If cheese could kill a man, Todd Krumbutt would have been dead a long time ago. But, of course, cheese can’t kill a man any more than cheese can save the universe. It can’t do either of those things, and to suggest that it can would be pure lunacy, a preposterous notion so ridiculous that no one should take it seriously, even for a second.
Or should they?
The answer, of course, is, you’ll just have to wait and see.
At its heart, this is a story of cheese, not of men, or of women. It is men who eat cheese, men who put salt on top of cheese to make their cheeses even more unhealthy and men who allow the power of cheese to pass from the supermarket, or the deli, or the convenience store, into the wider world.
Men are conduits of cheese power, and so, after beginning with cheese, we must begin further with a man.
An ordinary man.
It was a sunny Friday afternoon in May at the National Security Agency headquarters in Fort Meade, Maryland, USA, and Todd Krumbutt wanted some cheese. Specifically, he wanted a block of cheese, cheddar. He’d been planning all morning to take an early lunch so that he could go out and purchase the cheese block, which made it all the more frustrating when the inconvenient email arrived in his computerized inbox.
Subject: Urgent!!!!!! Payroll Confirmation Required!!!!!!
Just great, thought Krumbutt with a snort from his booger crusted nostrils.
The recently hired analyst gazed out through the narrow, dusty windowpane in the wall just beyond his dim, beige cubicle. The light of the cloudless sky streamed into his dungeon of drudgery. Todd Krumbutt just wanted to go outside and enjoy the pleasant spring weather by walking to the local convenience store and buying a cheddar cheese block. Instead, he’d have to waste another hour of his life in his cubicle re-updating an online payroll form he’d already filled out, just so that he could get paid for the two weeks of coma-inducing email surveillance he’d already endured while working for a classified government surveillance program. It was a tale as old as time.
“More government incompetence,” Krumbutt muttered to himself.
Todd opened his unshaven maw and shoved in a handful of Doritos he’d extracted from the “party size” bag that sat on his desk next to a half empty can of Diet Coke. The chips were so bland! He could barely eat them without additional salt! Who the hell wanted to eat such a bland chip, anyway?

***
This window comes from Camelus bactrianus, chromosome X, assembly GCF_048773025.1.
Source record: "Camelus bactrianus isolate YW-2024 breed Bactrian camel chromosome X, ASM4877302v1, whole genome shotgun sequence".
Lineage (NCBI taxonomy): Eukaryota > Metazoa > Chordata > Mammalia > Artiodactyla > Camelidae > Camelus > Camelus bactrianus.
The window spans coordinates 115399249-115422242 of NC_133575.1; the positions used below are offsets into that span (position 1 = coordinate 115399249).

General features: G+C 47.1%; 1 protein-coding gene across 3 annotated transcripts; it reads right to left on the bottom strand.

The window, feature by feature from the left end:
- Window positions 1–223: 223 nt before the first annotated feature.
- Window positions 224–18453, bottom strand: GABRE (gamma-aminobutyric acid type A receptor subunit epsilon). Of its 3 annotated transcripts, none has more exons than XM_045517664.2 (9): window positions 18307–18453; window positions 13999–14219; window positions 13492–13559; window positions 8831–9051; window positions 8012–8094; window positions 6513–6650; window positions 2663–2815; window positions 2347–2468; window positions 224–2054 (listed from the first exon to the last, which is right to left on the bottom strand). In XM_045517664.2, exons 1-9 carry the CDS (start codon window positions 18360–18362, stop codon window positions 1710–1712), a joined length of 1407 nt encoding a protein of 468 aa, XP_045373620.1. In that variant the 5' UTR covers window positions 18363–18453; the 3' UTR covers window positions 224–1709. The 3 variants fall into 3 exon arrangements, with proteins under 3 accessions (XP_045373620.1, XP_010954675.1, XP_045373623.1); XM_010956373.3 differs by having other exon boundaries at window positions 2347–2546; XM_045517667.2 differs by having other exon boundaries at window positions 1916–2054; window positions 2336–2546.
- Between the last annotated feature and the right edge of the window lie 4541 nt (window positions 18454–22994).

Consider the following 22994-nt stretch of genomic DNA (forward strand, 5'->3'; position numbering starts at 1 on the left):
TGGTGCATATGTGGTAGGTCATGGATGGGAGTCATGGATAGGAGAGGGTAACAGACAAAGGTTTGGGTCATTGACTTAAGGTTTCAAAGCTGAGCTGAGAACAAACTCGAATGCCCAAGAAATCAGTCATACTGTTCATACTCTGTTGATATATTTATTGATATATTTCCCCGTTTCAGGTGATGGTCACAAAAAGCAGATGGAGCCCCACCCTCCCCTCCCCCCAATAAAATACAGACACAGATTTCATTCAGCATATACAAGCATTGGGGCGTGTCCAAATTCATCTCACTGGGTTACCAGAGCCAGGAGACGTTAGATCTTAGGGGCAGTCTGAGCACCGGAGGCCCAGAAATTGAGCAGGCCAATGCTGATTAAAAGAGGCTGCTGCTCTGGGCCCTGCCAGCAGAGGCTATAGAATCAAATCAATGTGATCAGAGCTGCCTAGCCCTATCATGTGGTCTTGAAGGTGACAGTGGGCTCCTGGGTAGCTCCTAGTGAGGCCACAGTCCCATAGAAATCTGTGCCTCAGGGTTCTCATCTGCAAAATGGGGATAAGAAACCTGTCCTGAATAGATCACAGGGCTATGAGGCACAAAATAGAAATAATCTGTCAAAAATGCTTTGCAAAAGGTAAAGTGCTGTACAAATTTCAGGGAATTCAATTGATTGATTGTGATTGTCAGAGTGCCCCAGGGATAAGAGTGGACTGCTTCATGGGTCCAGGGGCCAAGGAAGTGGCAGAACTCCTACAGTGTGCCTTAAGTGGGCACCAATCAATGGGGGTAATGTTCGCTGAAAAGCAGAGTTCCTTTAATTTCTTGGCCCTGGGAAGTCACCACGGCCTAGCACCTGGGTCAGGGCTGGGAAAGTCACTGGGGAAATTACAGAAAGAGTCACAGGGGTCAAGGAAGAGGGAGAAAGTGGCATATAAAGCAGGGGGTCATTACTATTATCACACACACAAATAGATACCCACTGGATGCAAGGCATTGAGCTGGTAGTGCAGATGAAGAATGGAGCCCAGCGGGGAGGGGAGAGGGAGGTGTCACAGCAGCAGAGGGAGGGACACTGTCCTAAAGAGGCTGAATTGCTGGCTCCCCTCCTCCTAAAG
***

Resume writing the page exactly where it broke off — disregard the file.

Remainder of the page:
Suddenly, Todd grew very restless. He considered quitting right then and there to track down some adequately salted snacks, not these far-too-healthy Doritos. Luckily, he kept a saltshaker on his desk for exactly these kinds of situations. He salted the chips generously. Then he ate the shimmering, orange bag in full because he needed his mid-morning snack. How the hell else was he going to survive until lunch?
Krumbutt’s testes itched. He scratched them through his polyester blend pants and then, using the same hand, adjusted his wire-rimmed glasses, which had begun to slide down the bridge of his sweat-saturated nose.
All Todd Krumbutt did all day was scratch teste, sweat polyunsaturated nacho cheese fat and read Americans’ emails and texts. His job was to scan for “terrorist threats,” whatever the crap that meant. If Joe Six-pack sends a Facebook message stating that he wants to kill the foreman at his construction site because the boss is refusing to pay overtime, is that a “terrorist threat”? If Joe The Plumber threatens, via text, to stab his landlord with a drainpipe fastener because the landlord raised Joe’s rent, is that a “plot”? Should Todd Krumbutt run it up the chain? Did the president need to be briefed? If Mohammed Al-Sham makes detailed plans to buy black market plutonium to build a “dirty bomb” and to detonate it on the west lawn of the U.S. Capitol at PBS’s “A Capital Fourth” celebration, is that a “threat to national security”?
Who the heck knew? Ridiculous!